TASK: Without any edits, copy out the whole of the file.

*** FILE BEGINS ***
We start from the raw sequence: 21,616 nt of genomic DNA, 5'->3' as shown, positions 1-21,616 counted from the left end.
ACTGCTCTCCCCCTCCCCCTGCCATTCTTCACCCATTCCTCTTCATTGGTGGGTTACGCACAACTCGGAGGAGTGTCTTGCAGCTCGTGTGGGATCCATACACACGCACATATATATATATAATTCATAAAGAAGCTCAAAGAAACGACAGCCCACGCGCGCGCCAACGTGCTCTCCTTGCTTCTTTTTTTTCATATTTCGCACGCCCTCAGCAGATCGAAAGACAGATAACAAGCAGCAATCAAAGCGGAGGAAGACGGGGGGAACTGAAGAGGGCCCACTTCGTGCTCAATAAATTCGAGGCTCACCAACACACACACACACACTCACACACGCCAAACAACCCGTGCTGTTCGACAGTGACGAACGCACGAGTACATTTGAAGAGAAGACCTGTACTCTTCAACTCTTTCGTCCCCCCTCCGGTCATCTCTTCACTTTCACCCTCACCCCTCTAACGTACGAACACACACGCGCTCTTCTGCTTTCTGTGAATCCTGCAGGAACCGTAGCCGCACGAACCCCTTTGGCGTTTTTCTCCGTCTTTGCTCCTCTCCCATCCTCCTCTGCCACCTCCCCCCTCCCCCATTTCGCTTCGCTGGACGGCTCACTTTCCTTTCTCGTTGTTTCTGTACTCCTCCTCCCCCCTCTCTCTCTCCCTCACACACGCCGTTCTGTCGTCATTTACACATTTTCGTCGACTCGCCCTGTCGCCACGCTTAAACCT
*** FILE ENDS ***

We start from the raw sequence: 21,616 nt of genomic DNA, 5'->3' as shown, positions 1-21,616 counted from the left end.
ACTGCTCTCCCCCTCCCCCTGCCATTCTTCACCCATTCCTCTTCATTGGTGGGTTACGCACAACTCGGAGGAGTGTCTTGCAGCTCGTGTGGGATCCATACACACGCACATATATATATATAATTCATAAAGAAGCTCAAAGAAACGACAGCCCACGCGCGCGCCAACGTGCTCTCCTTGCTTCTTTTTTTTCATATTTCGCACGCCCTCAGCAGATCGAAAGACAGATAACAAGCAGCAATCAAAGCGGAGGAAGACGGGGGGAACTGAAGAGGGCCCACTTCGTGCTCAATAAATTCGAGGCTCACCAACACACACACACACACTCACACACGCCAAACAACCCGTGCTGTTCGACAGTGACGAACGCACGAGTACATTTGAAGAGAAGACCTGTACTCTTCAACTCTTTCGTCCCCCCTCCGGTCATCTCTTCACTTTCACCCTCACCCCTCTAACGTACGAACACACACGCGCTCTTCTGCTTTCTGTGAATCCTGCAGGAACCGTAGCCGCACGAACCCCTTTGGCGTTTTTCTCCGTCTTTGCTCCTCTCCCATCCTCCTCTGCCACCTCCCCCCTCCCCCATTTCGCTTCGCTGGACGGCTCACTTTCCTTTCTCGTTGTTTCTGTACTCCTCCTCCCCCCTCTCTCTCTCCCTCACACACGCCGTTCTGTCGTCATTTACACATTTTCGTCGACTCGCCCTGTCGCCACGCTTAAACCT